In case you didn't hear about it, and I wouldn't be surprised if that were the case, Quarterlife made a very quiet debut on NBC last night. For a little background, Quarterlife is a series made specifically for the Internet, spanning six episodes cut into six parts each, but produced with veteran talent and equipment you aren't going to find lurking in the garage anytime soon. Marshall Herskovitz and Edward Zwick helmed thirtytsomething for ABC back in the late 80s, early 90s, winning 13 Emmy Awards over the course of four seasons, including Best Drama in 1988. Though I'm not familiar with that series, from what I gather, Quarterlife -- which I have seen -- is basically thirtysomething with a younger cast.
You've got a couple of guys making commercials on the cheap; the central character is a young woman blogging about her life and that of her friends although I've yet to see an actual blog on this show -- so far all she's been doing is making webcam videos better suited for YouTube -- who works at a newspaper of some sort fighting to get her ideas pushed through into the paper, and failing miserably at it.
I could go on, but with an hour pilot in the books, Zwick and Herskovitz didn't really give these characters very much depth in ways that I can relate, and as a twentysomething, that's obviously a problem. This experiment won't be going very far without strong ratings from my demographic, which brings me to the bad news.
Quarterlife scored 2.7/5 in the ratings. For comparison, Tuesday's topper was American Idol with 13.9/21, with NBC's best being The Biggest Loser at 5.1/8. I'm can't agree that those numbers are in any way disappointing, though. Bad, sure, but disappointing? I don't think anyone had high expectations for the first Internet-to-TV series, airing on NBC in the horrible 10pm slot, for what is in my opinion not a terribly good show in the first place.
I was actually surprised NBC spent money on something this low key. It's very much a "light" version of any genre you care to place it in. Comedy? Just barely. Drama? Only marginal. Suspense? Not here folks.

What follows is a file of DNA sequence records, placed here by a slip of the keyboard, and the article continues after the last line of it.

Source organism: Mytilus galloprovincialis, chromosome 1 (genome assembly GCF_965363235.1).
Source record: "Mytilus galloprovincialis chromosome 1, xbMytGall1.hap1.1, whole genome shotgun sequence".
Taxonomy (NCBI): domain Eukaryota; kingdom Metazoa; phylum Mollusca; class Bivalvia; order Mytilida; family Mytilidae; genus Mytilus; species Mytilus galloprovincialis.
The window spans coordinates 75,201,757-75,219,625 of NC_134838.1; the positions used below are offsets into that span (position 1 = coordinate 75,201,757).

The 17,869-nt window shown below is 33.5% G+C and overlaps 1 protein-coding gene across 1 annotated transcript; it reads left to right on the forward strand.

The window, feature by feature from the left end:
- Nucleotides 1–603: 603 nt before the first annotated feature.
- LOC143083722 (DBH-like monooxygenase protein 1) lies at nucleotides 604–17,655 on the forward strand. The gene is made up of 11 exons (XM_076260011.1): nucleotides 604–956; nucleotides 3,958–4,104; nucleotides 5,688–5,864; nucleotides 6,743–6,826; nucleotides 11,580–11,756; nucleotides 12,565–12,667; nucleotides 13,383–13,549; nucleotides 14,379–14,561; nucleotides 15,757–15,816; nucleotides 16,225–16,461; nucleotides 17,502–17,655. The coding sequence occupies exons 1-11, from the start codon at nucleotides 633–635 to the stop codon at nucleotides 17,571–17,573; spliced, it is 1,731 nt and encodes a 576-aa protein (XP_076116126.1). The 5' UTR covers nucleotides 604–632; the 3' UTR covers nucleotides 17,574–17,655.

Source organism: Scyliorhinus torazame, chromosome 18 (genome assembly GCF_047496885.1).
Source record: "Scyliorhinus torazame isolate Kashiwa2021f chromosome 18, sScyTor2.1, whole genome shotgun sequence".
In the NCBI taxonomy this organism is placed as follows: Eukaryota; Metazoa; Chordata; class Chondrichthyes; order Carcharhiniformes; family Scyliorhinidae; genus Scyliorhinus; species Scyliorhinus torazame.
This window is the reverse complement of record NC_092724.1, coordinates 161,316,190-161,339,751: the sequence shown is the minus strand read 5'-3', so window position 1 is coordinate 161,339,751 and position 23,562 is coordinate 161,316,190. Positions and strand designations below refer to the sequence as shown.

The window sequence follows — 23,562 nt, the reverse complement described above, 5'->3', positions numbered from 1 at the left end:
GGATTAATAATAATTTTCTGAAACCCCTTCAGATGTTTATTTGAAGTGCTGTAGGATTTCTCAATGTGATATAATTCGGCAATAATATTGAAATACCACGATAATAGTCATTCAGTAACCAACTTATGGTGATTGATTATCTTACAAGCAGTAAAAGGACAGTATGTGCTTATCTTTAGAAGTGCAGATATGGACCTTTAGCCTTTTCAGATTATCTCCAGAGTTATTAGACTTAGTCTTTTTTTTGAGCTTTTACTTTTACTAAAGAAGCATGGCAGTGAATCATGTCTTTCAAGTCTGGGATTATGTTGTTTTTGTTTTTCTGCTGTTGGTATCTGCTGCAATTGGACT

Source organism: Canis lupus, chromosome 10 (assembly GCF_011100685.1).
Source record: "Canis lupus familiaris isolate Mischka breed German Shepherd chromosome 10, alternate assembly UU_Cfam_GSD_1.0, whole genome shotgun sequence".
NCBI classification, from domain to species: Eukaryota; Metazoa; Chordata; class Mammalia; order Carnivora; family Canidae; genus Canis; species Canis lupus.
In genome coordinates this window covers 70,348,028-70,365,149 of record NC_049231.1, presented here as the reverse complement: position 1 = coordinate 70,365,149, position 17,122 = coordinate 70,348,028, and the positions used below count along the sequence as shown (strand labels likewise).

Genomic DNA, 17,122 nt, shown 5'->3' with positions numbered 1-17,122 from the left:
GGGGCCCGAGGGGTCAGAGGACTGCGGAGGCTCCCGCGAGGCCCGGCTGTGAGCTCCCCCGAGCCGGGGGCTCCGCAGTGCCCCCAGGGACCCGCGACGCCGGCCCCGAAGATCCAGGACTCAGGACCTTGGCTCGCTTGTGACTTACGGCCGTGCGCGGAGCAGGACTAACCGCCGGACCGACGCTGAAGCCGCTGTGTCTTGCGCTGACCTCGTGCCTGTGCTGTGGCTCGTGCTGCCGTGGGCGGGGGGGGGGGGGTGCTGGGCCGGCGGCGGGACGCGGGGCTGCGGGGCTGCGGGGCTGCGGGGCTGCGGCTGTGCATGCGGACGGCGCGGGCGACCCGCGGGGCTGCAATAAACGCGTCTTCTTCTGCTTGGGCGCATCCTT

Sounds pretty good for an Internet series, but this thing wasn't meant for and doesn't really belong on television. Not when the networks are killing off shows like Jericho that are very entertaining, well produced, have an actual following, and still pull in a 7 share. For whatever reason, 7 for a drama means cancellation, but 8 for a reality show means it will never, ever die.
As for the show itself, I'm not going to make any rash judgments based on the first episode. When you develop for television or film, I understand that you've got to hook people right out of the gate, and that's going to seriously cramp your style. Quarterlife didn't have to contort itself to fit that mold and consequently didn't give me a whole heck of a lot to hold on to, or want more of. While I dislike that atmosphere and what it does to your creativity, that doesn't mean there isn't an upside to being forced to try to addict your audience with the pilot.
There were an initial set of storylines set in motion here that I don't care about at all. The characters were fairly thin and there were probably too many for comfort. None of them seem to have any kind of real goal in life and so whatever happens seems random and unappealing. I can't get behind them and their cause if they don't have one. Succeeding at your totally average job hardly counts as a cause that can drive a television show, not unless they cut the length in half and add about 99% more funny.
As a sitcom, this might work. As a..whatever it is, probably not. Quarterlife is a great experiment, and a necessary experiment, just one without legs. I'll watch a few more episodes once it takes up its regular timeslot on Sunday nights (even worse than where it debuted) and as always, I suggest you do the same and give it a fair shake.
Just don't expect very much.
As for when this trend continues, I have much higher expectations for Sanctuary. What you've got there I believe is a more traditional structure. It's created for the Internet, but it's still a TV show at heart. I think Quarterlife is missing that, and it's going to die because of it.